And really, opening the door to a wider understanding of gender expression in children isn’t as hard as we sometimes think.
That was a fact I was reminded of after spending a recent morning at my friend Lana’s place.
Lana’s daughter was at camp, and her four-year-old son was at home playing. His game of choice? Disney princess. When I got there, he had already set up figurines and had broken out a pile of princess costumes with their long shiny dresses, glittery tiaras and plastic heels. After trying on a million colorful combos, he moved on to fairy costumes, and then when that got old, it was time for toy musical instruments.
While he was playing, I asked Lana if she had any advice for parents who wanted to help their kids embrace less traditional gender roles. She said, “I can’t really take any credit. Milo is who he is. I mean, it would never occur to me or [my husband] not to let him play with what he wanted to play with.”
And when I’m shopping with the kids, if he and his sister both want a glittery butterfly t-shirt, I’m not going to tell him he has to pick something with trucks on it that he doesn’t like. But we’re not doing anything special.”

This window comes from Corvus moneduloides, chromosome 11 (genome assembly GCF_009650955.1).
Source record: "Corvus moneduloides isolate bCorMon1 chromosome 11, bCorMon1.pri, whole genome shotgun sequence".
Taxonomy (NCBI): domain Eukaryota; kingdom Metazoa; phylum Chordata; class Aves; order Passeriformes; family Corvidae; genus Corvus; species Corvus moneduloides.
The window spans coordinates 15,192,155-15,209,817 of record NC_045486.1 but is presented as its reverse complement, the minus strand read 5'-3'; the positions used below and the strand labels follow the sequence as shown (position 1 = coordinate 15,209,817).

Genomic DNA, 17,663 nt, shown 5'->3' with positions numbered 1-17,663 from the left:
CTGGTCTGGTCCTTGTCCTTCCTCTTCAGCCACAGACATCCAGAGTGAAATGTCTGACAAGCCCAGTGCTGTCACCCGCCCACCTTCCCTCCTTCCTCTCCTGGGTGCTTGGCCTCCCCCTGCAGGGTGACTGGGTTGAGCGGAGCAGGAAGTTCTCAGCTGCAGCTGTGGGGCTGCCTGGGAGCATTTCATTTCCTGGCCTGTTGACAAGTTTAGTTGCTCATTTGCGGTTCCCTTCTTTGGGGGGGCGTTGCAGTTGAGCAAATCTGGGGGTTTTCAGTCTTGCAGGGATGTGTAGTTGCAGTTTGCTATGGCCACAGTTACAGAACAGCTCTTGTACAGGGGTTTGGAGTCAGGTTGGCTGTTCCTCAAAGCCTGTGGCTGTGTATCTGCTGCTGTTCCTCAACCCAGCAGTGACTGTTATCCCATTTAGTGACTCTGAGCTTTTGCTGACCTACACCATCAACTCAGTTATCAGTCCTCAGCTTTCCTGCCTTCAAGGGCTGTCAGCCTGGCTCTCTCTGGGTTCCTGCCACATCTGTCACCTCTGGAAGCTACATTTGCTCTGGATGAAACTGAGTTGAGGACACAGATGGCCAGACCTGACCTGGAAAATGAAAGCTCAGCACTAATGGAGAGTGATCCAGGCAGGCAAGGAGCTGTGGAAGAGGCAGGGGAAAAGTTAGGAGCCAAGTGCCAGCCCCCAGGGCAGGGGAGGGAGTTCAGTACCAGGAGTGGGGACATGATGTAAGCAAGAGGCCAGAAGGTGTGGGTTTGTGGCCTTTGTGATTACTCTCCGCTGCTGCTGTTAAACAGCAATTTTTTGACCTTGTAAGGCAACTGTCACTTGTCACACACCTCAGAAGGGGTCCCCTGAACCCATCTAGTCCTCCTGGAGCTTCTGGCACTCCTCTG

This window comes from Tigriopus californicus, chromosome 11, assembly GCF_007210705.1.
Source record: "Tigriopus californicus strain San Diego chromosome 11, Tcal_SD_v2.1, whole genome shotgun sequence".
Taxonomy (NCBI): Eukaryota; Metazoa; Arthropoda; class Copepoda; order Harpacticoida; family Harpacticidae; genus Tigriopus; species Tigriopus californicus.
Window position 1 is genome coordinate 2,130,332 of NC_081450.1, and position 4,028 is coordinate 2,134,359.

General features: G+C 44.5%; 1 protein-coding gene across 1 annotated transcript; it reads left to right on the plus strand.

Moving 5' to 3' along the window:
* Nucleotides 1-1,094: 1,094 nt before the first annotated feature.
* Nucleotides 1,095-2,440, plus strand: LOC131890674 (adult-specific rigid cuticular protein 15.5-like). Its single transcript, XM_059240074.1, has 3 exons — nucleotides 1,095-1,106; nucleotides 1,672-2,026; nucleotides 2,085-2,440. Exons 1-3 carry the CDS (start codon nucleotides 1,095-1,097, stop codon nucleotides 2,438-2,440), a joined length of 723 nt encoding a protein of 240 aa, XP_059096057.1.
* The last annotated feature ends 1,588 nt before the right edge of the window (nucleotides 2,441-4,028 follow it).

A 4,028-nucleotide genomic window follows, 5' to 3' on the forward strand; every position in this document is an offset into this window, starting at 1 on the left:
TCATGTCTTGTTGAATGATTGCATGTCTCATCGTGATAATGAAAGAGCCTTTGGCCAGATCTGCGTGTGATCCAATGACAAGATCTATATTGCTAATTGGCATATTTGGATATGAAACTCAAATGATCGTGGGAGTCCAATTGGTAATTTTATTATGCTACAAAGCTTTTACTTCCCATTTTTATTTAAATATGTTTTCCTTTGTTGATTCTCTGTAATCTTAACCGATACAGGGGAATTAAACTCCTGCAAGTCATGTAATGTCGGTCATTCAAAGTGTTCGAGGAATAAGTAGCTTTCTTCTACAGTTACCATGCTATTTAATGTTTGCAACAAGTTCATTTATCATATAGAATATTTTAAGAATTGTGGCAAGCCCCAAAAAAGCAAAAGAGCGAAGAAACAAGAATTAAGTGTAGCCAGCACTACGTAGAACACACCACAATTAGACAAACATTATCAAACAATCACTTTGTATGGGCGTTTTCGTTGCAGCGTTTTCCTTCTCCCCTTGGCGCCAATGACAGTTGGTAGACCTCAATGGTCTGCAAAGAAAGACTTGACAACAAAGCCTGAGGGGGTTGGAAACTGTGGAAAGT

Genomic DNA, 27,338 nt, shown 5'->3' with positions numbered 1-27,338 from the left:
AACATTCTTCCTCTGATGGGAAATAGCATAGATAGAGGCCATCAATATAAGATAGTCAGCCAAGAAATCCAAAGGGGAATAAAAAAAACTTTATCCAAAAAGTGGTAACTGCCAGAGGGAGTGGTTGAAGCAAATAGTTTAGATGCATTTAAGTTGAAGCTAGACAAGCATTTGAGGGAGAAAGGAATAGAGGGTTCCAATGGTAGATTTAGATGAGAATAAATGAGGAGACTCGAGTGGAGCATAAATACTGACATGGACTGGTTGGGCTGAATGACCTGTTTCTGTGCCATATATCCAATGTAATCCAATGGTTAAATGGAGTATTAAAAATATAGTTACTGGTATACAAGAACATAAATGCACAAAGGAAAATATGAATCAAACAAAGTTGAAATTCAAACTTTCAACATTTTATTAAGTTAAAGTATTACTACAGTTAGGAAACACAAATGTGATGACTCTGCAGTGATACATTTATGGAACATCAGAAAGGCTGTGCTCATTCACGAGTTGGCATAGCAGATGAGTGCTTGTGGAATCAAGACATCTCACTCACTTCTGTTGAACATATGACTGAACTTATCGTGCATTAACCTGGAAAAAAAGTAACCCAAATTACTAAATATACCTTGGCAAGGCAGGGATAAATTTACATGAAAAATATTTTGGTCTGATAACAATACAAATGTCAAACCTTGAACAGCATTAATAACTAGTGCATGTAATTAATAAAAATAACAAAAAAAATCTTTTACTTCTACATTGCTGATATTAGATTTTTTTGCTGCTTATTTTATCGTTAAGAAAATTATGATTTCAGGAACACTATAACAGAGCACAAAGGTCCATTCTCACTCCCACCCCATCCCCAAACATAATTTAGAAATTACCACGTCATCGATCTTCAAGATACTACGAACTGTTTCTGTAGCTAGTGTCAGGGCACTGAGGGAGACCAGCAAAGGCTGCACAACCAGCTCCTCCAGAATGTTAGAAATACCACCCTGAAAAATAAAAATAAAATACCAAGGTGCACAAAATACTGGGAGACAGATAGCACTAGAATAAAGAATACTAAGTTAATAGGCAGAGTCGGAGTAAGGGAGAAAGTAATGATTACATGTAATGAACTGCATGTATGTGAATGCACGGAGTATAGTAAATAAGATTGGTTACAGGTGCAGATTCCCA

But that’s the thing, in our incredibly gendered world, as sad as it may seem, simply letting children make these choices without judgment can be a huge step in helping them realize that they don’t have to be bound by conventional expectations, and parents who do that are in fact doing something special and should get some credit.
3. Accept Our Kids for Who They Are
Much of our understanding of gender is socially and culturally constructed. So how do we separate this from our children’s natural gender expression and their personal interests?
Doing so isn’t always obvious or possible. But think of it this way: Just like you can’t make a trans or gender non-conforming kid cisgender by forcing them to wear clothing that they find oppressive (or make an agender child identify with a gender – period), we also can’t make girls who refuse to leave home with hair undone happily sport a crewcut, or boys who want to wrestle endlessly fall in love with knitting if it isn’t their thing.
Indeed, my older kids’ late father tried just that and failed.